Asian stocks hit a two-year high on Monday, boosted by stronger-than-expected economic growth in China and bets that lacklustre U.S. data will keep the Federal Reserve cautious about the pace of policy tightening. Silvia Antonioli reports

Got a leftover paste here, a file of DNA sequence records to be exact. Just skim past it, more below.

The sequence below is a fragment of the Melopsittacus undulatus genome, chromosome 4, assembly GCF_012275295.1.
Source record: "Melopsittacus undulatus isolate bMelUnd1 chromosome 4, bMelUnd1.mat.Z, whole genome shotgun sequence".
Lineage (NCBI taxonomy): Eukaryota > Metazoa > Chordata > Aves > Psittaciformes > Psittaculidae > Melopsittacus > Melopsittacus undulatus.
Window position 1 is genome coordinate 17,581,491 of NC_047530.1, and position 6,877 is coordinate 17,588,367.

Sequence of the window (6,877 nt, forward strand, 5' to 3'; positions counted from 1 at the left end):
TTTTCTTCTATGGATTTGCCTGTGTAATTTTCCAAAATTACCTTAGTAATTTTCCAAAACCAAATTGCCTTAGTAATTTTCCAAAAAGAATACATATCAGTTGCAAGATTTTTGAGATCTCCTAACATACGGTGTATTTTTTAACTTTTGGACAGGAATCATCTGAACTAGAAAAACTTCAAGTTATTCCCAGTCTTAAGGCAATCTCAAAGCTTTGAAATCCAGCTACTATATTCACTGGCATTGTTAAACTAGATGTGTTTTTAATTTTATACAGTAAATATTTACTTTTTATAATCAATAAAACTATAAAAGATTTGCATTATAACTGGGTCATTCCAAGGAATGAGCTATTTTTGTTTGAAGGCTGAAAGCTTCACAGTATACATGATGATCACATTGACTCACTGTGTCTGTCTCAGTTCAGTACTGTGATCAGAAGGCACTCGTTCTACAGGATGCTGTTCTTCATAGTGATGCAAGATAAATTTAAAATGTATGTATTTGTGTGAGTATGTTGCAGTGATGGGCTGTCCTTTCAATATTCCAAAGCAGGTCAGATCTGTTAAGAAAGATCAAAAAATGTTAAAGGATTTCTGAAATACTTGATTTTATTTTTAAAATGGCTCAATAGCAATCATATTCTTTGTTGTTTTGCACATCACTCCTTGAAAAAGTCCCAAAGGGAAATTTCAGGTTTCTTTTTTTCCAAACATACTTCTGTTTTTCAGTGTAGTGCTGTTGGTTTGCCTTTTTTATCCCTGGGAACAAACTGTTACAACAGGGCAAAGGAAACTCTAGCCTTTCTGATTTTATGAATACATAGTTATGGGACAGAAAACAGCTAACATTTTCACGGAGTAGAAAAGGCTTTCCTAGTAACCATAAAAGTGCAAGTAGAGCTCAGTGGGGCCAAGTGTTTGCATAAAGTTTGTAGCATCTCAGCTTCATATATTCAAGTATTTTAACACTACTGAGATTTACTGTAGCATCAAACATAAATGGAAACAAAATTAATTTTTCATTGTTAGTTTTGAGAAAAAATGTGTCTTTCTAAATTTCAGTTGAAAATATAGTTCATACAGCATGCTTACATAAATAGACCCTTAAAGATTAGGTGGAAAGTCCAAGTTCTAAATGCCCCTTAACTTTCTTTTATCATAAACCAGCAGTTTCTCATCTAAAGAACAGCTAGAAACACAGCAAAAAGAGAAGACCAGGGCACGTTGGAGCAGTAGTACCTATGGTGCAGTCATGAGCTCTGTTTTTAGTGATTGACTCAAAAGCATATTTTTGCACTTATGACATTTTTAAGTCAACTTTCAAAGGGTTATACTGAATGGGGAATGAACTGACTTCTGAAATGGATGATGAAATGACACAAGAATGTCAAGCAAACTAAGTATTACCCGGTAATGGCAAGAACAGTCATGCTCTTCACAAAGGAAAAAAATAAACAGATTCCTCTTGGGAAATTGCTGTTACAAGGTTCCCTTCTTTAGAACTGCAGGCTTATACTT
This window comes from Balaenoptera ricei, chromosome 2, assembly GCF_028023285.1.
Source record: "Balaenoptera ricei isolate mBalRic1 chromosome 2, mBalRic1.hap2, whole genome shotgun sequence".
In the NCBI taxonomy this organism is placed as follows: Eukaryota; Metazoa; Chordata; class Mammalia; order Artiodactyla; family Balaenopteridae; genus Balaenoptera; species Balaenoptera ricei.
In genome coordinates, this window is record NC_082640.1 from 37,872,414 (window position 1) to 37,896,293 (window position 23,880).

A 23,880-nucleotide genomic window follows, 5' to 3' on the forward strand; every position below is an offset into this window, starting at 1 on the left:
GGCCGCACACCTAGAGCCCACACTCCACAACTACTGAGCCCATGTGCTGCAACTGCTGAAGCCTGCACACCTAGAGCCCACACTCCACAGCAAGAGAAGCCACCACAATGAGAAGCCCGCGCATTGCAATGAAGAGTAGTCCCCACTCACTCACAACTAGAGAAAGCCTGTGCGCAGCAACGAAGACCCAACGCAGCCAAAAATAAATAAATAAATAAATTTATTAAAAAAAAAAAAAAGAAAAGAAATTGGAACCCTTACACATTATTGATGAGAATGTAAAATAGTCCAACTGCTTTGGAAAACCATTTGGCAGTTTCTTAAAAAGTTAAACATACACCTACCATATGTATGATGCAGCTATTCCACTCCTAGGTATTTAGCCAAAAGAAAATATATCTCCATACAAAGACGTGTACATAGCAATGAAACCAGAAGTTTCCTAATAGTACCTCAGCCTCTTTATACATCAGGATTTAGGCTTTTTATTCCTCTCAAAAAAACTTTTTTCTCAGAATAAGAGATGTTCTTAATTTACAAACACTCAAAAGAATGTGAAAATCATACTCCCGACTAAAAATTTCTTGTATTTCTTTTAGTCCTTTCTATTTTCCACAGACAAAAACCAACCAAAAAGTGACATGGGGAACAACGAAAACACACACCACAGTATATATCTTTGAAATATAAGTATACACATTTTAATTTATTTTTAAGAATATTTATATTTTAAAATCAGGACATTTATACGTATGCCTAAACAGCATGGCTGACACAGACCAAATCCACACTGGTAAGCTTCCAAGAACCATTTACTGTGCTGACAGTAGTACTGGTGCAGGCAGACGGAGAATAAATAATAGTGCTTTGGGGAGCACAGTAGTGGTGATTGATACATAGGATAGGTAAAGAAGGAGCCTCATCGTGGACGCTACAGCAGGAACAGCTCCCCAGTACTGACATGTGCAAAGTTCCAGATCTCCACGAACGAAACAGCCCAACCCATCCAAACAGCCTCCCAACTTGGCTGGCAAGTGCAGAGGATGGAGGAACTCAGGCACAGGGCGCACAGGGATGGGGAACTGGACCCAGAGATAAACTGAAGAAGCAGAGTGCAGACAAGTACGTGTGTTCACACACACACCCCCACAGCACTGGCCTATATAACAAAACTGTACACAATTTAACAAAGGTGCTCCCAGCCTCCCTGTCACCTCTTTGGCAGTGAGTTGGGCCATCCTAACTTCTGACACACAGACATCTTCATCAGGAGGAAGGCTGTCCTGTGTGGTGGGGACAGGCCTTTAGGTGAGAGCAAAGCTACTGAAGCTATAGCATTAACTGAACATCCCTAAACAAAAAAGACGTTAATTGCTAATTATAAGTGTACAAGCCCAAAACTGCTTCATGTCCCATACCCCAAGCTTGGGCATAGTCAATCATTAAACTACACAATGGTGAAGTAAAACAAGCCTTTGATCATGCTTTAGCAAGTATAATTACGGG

Asian stock markets hitting a fresh 2-year high boosted, this time, by strong Chinese GDP data. The world's second largest economy is growing faster than expected-- at 6.9% in the second quarter. That's thanks to a pickup in industrial output, retail sales and exports. Chinese blue chips staged a quick turnaround after the data paring earlier heavy losses and the good news from China lifted European markets too. But analysts doubt China can keep this pace of growth SOUNDBITE (English) JAMES BEVAN, CHIEF INVESTMENT OFFICER, CCLA "I certainly anticipate that we should expect slower growth. But the real issue is not whether growth slows but whether or not it disappears over the edge of the cliff. And that's not a view that I currently hold and therefore we anticipate the markets will be relatively relaxed even if growth slows from the current rate." European markets opened higher in the first trading day following their strongest week in more than 2 months. Mining stocks like AngloAmerican and Glencore among the biggest risers. They rely heavily on Chinese demand for their metals. Also gaining: Nordic telecom firm Telenor and British engineering group Weir. Their shares jumped after an upgrade in their 2017 outlook. SOUNDBITE (English) JAMES BEVAN, CHIEF INVESTMENT OFFICER, CCLA "I look at the fundamental data coming out of the European economy and I see strong performance at the company level. I see decent lead indicators and I see no expectation that the European Central Bank will remove the punch bowl. Yes. And on that basis the optimism that is baked into the cake of European equities may have further to run and moving on to the Eurozone." Investors are also weighing the diminished chance of a Fed rate hike in December They bet recent U.S. data pointing to tame inflation and soft demand will push further tightening back.